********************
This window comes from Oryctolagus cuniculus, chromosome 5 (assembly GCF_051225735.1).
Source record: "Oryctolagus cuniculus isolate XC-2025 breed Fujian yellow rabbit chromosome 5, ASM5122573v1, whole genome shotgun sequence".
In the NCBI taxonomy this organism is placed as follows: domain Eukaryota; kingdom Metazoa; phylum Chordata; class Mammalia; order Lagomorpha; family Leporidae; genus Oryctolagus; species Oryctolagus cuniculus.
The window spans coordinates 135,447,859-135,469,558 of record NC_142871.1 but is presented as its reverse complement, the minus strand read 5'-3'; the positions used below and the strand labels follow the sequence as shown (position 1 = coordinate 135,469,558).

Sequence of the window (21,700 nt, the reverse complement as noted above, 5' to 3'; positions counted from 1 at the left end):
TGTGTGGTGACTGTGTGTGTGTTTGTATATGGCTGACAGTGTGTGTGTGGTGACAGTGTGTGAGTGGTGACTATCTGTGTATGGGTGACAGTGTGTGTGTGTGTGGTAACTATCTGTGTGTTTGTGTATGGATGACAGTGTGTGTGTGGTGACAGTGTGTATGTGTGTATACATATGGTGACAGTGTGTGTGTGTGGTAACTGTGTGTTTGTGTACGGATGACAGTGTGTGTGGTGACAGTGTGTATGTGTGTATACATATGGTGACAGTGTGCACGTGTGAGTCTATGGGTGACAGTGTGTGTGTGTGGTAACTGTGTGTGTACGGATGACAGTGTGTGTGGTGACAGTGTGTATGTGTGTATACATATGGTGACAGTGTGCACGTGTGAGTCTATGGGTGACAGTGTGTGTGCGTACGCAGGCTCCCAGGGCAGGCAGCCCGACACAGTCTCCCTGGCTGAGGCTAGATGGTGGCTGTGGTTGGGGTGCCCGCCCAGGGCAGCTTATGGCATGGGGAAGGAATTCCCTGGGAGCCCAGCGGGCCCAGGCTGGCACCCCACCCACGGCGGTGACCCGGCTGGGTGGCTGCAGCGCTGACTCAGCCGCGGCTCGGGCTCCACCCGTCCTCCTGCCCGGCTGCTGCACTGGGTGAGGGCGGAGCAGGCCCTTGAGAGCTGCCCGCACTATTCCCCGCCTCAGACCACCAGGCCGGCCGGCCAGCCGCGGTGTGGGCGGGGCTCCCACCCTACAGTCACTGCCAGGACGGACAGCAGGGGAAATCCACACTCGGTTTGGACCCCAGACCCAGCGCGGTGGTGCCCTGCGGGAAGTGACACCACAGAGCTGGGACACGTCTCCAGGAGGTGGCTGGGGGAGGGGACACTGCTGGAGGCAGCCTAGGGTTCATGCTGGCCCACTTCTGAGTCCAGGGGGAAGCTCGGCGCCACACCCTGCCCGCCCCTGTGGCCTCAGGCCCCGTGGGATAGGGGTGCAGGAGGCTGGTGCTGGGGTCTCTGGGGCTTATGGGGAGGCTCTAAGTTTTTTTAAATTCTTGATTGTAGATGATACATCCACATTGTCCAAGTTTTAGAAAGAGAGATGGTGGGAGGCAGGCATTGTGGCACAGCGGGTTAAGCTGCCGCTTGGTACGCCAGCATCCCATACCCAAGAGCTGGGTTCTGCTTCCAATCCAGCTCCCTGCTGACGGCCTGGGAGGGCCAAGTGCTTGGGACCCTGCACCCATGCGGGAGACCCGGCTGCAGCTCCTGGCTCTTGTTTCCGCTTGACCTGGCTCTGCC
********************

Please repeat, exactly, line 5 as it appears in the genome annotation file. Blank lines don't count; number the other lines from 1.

Sequence of the window (21,700 nt, the reverse complement as noted above, 5' to 3'; positions counted from 1 at the left end):